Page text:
Archaeology Field School Digging On Campus
Students are getting the opportunity to truly get their hands dirty and learn about the history of campus with an archaeological dig that started this week behind River Crossing campus housing.
Led by Jay VanderVeen, associate professor of anthropology and chair of the department of sociology and anthropology, this intensive six week course provides students valuable field work experience. It is funded by a grant as part of the IU Bicentennial Initiative, celebrating the University’s 200th anniversary.
“Other areas near campus have been dug up previously due to construction, demolition, and other movement of land. This is one area that has not yet been touched,” explains VanderVeen.
The site where students are digging was once a Woodland Indian village camp site, dating back from 1000 BC – 1000 AD. After that point, it was farm land and in the late 1800s was the end of the interurban trolley line. From 1912 until 1962, it was Playland Park, an amusement park that offered amusement rides (including two roller coasters), a carousel, swimming pool, casino, roller rink, dance hall, race track, and baseball field, where the All-American Girls Professional Baseball League team, the South Bend Blue Sox played. The amusement park’s cement grandstand remains on campus property.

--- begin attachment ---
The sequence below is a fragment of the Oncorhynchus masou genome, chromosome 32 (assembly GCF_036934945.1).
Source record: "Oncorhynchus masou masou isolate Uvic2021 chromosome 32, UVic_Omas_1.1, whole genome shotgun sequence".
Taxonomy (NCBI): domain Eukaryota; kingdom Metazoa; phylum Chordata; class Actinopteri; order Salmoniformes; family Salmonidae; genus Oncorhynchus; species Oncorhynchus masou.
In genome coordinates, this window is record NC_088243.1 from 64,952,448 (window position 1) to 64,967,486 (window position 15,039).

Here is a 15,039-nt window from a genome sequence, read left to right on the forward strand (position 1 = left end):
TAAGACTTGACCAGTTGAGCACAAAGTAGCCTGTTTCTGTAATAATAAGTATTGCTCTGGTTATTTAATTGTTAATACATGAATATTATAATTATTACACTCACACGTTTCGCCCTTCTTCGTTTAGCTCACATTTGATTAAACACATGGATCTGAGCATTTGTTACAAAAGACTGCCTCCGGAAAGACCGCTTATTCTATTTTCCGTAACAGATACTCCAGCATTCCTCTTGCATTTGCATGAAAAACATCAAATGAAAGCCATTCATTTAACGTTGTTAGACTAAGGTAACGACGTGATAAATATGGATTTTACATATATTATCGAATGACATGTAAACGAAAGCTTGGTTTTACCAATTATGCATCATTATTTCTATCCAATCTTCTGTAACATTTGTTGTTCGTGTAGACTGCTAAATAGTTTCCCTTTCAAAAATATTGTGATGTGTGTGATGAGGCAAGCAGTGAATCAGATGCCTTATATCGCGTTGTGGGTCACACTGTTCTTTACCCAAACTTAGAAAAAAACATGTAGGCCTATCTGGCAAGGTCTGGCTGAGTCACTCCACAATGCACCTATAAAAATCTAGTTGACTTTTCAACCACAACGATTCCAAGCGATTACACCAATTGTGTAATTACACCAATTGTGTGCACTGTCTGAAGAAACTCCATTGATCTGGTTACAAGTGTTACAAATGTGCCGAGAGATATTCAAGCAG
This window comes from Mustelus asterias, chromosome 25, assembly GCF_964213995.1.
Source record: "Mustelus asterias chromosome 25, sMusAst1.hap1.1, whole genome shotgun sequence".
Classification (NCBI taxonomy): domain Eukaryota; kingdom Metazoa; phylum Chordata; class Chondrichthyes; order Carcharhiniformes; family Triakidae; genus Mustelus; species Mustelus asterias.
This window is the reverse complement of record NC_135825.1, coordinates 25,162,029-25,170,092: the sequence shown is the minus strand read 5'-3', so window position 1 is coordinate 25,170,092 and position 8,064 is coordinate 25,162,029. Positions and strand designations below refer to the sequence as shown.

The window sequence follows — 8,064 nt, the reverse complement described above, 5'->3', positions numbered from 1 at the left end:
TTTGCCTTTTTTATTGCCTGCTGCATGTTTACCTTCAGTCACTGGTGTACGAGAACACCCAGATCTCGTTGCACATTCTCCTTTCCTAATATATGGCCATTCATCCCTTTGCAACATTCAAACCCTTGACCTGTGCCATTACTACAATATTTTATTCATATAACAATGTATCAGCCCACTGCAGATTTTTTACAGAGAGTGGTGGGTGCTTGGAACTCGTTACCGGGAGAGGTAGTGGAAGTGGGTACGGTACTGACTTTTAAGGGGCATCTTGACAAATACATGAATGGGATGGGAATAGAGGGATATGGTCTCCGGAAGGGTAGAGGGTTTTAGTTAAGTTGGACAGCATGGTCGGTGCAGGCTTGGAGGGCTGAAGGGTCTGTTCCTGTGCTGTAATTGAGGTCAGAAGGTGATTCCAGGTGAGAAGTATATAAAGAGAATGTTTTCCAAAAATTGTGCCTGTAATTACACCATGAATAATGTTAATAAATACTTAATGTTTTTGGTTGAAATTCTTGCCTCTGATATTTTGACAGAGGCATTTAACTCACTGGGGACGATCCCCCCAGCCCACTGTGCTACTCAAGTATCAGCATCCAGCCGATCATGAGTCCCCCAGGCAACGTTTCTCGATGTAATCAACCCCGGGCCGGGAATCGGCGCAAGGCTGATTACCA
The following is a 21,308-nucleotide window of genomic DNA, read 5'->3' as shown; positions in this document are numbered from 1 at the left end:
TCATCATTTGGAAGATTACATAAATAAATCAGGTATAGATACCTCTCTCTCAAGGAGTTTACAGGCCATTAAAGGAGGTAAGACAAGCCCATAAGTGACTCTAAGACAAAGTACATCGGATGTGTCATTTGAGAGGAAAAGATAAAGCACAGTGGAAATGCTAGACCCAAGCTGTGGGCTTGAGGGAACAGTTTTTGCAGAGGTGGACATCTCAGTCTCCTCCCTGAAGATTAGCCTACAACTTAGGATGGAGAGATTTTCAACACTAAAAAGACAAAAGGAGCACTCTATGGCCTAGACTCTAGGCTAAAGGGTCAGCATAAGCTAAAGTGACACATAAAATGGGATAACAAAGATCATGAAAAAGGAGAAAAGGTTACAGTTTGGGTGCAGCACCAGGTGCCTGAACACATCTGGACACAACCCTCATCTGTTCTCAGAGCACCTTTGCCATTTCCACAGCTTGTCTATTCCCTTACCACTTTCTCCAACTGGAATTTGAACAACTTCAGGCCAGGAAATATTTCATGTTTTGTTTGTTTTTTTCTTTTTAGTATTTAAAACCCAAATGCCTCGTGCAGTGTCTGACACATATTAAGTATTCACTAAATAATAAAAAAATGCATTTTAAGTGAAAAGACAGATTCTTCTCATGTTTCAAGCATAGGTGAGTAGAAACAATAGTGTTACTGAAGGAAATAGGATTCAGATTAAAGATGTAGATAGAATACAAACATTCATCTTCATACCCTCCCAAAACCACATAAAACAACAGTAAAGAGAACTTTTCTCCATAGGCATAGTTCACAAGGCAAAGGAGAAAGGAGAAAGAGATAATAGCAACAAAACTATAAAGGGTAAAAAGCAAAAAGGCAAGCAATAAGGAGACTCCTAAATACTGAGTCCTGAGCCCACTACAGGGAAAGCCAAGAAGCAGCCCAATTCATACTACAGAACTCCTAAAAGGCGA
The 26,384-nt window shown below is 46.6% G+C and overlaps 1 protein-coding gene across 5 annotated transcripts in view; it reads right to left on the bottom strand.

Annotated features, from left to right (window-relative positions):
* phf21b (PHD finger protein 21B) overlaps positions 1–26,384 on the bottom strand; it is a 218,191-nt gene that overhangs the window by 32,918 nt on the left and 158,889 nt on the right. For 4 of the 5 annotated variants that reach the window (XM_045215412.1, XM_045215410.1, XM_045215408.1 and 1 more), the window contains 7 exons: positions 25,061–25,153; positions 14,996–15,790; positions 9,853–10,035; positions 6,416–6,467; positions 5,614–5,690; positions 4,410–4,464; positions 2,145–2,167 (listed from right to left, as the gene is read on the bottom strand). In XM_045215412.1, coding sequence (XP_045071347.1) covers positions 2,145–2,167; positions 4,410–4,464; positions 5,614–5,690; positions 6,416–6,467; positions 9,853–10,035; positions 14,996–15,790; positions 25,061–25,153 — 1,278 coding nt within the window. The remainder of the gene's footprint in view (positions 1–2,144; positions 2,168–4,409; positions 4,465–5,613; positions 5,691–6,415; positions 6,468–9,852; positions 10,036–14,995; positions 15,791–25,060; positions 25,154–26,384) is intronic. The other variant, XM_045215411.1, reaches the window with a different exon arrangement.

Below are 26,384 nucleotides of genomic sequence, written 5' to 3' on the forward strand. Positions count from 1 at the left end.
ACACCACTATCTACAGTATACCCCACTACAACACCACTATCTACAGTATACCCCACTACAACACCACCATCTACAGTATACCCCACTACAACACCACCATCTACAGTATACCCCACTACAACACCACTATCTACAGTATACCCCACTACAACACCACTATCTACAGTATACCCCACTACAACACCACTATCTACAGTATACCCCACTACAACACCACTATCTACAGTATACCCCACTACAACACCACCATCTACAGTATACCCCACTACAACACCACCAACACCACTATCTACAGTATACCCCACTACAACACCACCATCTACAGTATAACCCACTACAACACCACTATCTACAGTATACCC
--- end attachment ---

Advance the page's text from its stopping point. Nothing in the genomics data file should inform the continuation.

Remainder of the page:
There are two main goals for the course: to teach students how to dig, investigate, map, record, and photograph artifacts, as well as learn more about the history of South Bend. Although it is their first week digging, students have already found two golf tees and one golf range ball with the Playland mark printed on it. “This allows them to experience the process of knowing the story behind a site, and finding artifacts that prove it,” says VanderVeen.
Junior Felicia Bowker, a general studies major, minoring in history and anthropology, is participating in the archaeology field school as a way to gain experience for her desired career working in a museum.
“This will be beneficial in getting a job in a museum by showing experiencing with cataloging objects. It was a great decision to take this course,” says Felicia. “Yesterday I got to go up onto the grandstand and measure it. It was so exciting to be really on a piece of history.”
After students complete the course, they will have fulfilled the state and federal requirement for a supervised archaeology field work apprenticeship. “You can’t get hired and work in the archaeology field unless you’ve had so much experience and supervised fieldwork. This course counts for that requirement, so students will be qualified to do their own projects,” explains VanderVeen.
The campus archaeology digging site is open to the public, and the community are welcomed and encouraged to stop by, take a look around, and share their memories. VanderVeen and his students are on site Monday through Thursday, from 9am to 3pm.